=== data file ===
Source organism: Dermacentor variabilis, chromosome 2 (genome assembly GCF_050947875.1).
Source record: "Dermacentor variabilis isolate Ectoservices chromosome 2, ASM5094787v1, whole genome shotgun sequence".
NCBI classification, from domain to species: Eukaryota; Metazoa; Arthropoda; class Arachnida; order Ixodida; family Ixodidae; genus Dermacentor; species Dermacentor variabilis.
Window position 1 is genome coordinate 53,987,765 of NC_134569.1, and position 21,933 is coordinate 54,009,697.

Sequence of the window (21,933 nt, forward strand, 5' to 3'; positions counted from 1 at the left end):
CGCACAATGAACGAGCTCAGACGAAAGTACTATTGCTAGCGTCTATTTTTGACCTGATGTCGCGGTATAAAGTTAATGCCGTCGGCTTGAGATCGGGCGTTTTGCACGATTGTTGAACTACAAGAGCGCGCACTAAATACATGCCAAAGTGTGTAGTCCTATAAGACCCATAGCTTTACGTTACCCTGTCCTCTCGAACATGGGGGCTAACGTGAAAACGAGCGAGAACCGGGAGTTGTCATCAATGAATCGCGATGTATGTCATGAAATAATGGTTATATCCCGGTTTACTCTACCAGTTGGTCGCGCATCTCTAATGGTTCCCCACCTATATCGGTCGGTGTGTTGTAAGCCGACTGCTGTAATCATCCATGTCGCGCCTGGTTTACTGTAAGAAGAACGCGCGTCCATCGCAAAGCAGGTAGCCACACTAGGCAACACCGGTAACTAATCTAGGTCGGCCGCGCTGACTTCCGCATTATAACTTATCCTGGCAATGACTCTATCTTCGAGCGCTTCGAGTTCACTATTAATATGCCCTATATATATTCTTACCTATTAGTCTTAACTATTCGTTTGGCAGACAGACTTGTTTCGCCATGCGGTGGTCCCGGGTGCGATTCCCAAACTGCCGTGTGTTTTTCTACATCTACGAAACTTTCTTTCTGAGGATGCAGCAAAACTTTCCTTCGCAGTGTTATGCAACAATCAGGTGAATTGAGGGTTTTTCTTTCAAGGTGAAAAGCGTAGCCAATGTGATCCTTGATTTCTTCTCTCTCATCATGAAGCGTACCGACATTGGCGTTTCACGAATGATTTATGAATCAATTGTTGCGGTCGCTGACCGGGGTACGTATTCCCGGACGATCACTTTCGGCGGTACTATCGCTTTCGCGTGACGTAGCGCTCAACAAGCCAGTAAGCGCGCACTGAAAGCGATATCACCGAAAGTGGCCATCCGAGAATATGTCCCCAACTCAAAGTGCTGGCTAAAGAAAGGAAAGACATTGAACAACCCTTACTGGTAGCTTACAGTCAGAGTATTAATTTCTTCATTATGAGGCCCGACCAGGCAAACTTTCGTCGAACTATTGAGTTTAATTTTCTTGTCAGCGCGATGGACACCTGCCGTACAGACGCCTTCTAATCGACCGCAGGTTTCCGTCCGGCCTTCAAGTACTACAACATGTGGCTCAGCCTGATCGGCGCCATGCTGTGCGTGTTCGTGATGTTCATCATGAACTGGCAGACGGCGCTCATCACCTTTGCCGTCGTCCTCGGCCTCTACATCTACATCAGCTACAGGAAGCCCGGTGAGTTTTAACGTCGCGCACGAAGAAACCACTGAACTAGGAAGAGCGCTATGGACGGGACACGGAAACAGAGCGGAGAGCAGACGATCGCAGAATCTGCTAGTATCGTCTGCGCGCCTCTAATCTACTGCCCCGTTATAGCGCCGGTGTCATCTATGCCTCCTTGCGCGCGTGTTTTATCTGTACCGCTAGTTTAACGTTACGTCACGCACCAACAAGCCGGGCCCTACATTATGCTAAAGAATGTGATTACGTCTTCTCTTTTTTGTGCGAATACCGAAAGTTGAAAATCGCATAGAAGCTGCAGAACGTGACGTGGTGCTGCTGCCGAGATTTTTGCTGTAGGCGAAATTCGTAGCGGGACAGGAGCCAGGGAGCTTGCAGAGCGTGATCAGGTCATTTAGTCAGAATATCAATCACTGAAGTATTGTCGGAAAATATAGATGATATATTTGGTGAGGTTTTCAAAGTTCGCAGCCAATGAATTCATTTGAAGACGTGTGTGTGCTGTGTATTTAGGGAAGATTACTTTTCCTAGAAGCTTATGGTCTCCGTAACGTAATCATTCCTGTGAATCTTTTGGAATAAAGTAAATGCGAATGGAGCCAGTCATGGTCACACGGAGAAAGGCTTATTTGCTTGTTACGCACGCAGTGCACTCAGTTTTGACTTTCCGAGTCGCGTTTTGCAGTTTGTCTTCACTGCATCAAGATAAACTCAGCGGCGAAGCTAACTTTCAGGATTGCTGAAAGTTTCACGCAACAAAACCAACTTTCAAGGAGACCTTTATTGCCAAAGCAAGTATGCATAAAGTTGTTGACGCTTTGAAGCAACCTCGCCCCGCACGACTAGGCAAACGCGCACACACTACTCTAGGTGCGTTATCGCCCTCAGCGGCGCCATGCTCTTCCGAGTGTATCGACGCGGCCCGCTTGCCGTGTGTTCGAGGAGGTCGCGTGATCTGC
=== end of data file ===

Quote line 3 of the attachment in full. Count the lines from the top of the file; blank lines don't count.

NCBI classification, from domain to species: Eukaryota; Metazoa; Arthropoda; class Arachnida; order Ixodida; family Ixodidae; genus Dermacentor; species Dermacentor variabilis.